There's no support for immersive audio formats, but then you wouldn't expect that for less than £250. However the Command Bar does support both Dolby Digital and DTS, allowing it to deliver surround soundtracks to the best of its ability. Watching X-Men on Blu-ray, the soundbar and sub combine to handle the dialogue, music and effects very well, but there's obviously no actual surround presence in the scene where Professor X's disembodied voice moves around the room. Ultimately, the Polk is able to create an effective sonic presence at the front of the room, but there's nothing to the sides or rear.
There are four sound modes on the Command Bar: Night, Movie, Sport, and Music. The Night mode deliberately reduces the bass and dynamic range, and can be useful for watching your favourite shows when the rest of the family is tucked up in bed. The Sport mode isn't just for sport and enhances dialogue-heavy content. So sporting events, news broadcasts, talk shows, and documentaries can all benefit from the use of VoiceAdjust to boost dialogue clarity and optimise the subwoofer volume levels.
The Movie mode is designed for films and TV dramas, boosting the bass to give blockbusters more impact. It also adds a greater degree of spacial awareness to soundtracks, giving them more scale without becoming echoey, while VoiceAdjust is employed to enhance dialogue. Movie mode is the default sound mode for HDMI and optical input sources. Overall, I found this mode could give movies greater presence, but I generally felt that the bass was a bit too heavy and the effects sometimes lost their definition.
As a result, I usually found myself using Music for most content, with this sound mode delivering a more balanced soundstage and smoother bass. The spacial effects are minimised, which means that the sound has a more natural quality and better definition. When listening to the album Abattoir Blues by Nick Cave, I found that his vocals were delivered with a gravelly detail and the localisation of the instruments was pleasingly precise. The sub gave the drums a kick without overpowering the overall sound, and the Command Bar delivered a great two-channel performance.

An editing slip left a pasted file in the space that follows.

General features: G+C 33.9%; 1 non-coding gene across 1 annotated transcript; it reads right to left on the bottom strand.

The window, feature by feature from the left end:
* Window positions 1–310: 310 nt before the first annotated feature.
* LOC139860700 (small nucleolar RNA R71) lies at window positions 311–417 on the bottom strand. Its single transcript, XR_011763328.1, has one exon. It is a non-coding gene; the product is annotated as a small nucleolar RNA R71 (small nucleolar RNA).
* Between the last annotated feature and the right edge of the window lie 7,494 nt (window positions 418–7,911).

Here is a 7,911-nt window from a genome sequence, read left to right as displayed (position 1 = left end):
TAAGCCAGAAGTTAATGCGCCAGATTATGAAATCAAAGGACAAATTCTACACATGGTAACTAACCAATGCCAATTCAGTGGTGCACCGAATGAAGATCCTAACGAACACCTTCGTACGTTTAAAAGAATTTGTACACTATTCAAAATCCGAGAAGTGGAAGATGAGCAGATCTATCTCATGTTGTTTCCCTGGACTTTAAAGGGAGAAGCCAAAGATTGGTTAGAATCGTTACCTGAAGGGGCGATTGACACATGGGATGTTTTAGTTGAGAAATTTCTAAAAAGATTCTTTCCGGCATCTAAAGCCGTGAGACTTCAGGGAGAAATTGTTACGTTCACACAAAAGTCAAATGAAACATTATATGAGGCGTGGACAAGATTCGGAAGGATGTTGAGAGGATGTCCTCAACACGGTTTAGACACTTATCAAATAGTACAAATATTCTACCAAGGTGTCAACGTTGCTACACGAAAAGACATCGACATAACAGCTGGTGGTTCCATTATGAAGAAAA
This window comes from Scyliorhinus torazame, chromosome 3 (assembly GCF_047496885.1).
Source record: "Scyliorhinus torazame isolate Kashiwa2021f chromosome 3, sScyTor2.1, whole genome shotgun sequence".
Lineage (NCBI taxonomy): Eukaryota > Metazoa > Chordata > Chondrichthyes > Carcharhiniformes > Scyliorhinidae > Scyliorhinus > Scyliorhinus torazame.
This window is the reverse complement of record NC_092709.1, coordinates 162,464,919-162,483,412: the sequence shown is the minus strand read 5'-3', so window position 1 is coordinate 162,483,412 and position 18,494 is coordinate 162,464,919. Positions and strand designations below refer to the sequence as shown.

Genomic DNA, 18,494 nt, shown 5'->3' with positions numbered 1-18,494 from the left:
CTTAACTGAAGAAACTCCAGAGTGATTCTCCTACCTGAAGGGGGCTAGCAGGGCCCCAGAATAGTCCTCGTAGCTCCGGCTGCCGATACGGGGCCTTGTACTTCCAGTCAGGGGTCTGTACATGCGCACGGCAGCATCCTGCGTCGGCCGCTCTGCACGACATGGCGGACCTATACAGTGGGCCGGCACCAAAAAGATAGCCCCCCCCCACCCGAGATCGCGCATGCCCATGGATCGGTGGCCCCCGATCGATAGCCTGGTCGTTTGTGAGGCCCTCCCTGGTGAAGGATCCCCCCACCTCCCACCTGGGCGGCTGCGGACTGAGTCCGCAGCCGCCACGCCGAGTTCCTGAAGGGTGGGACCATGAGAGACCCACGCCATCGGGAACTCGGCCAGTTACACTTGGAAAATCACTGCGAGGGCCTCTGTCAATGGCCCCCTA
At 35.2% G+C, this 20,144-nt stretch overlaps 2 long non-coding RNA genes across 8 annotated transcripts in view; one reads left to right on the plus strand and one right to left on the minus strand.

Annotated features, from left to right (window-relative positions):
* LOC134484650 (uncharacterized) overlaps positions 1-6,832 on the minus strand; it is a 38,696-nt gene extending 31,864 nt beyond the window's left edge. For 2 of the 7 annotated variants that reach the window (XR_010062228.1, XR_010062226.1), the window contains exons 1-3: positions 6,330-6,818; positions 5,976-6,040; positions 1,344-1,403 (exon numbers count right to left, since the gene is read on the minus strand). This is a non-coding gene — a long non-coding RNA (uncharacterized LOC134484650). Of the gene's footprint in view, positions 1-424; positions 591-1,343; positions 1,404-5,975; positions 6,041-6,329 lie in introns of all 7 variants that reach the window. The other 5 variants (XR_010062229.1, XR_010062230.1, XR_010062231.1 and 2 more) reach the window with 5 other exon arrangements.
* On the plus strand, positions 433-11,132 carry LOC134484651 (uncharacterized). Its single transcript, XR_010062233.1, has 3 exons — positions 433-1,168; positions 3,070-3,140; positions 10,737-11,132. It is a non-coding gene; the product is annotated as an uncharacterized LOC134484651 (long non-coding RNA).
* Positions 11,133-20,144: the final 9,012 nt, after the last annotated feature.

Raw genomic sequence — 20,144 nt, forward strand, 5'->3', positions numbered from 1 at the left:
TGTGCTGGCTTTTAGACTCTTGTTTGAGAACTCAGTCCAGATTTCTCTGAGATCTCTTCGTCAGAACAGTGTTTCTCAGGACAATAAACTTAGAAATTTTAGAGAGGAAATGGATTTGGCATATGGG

The inclusion of Amazon Alexa means that you can control the soundbar using your voice, although I found that you had to be fairly precise in terms of your instructions. However, as a smart assistant, the Polk was as effective as the Dot or Echo, listening to my questions and commands, and responding in a helpful manner. I could easily stream music from Spotify, which sounded very good, and the Command Bar interacted seamlessly with the Dot and Eco already located in my home.
Overall, the Polk Command Bar is an impressive soundbar and subwoofer combination that delivers an excellent performance considering the cost and its 2.1-channel limitations. It also boasts features you would normally expect to find on a product twice the price, making it a real bargain.
This soundbar is a cracking performer, and hard to fault at this price
- Great sound quality
- Well integrated bass
- Alexa built in
- Fantastic value
- Nothing at this price
Polk Command Bar Soundbar Review
Polk Command Bar VerdictThe Polk Command Bar is hard to fault, and while not perfect I doubt you'll find a better value soundbar anywhere. In fact, you have to wonder how Polk has managed to pack so much into a soundbar that costs less than £250. It uses a two-channel main unit that's is low enough not to block your screen, but still able to deliver a wide front soundstage. The subwoofer has some depth and integrates nicely with the soundbar, and the overall performance is excellent with TV shows, movies and music.
There's no immersive audio support, but the Command Bar includes other features rarely seen at this price point. You get two HDMI inputs, a full size remote control, Polk's VoiceAdjust, four different sound modes, Wi-Fi and Bluetooth. However, the headline feature is the inclusion of Amazon Alexa, which turns this soundbar into a fully-featured voice assistant. If you consider all of this can be picked up for just £227, then the Polk Command Bar is the very definition of a best buy.
What are my alternatives?The Polk Command Bar is one of the most competitively priced soundbars that I've reviewed, which makes choosing alternatives tricky.
In fact, there are only two that I can think of that even come close in terms of features and price. The Wharfedale Vista 200S is the most likely competitor and can be picked up for just £219. It doesn't sound as good as the Command Bar but does include a wireless subwoofer and an HDMI input. However, the remote is small and fiddly and there's no HDMI input, built-in Wi-Fi or a voice assistant.
The other option is the Acoustic Energy AEGO Soundbar, which can also be picked up for £219. This well-made bar is fairly small but sounds much bigger than it looks. It's an excellent performer, especially with music and comes with a wired subwoofer. However, unlike the Command Bar, there's no HDMI connections, built-in Wi-Fi or voice assistant, and the remote is annoying diminutive.
Suggested retail price when reviewed: £250.00
Ease of use9
Value for Money10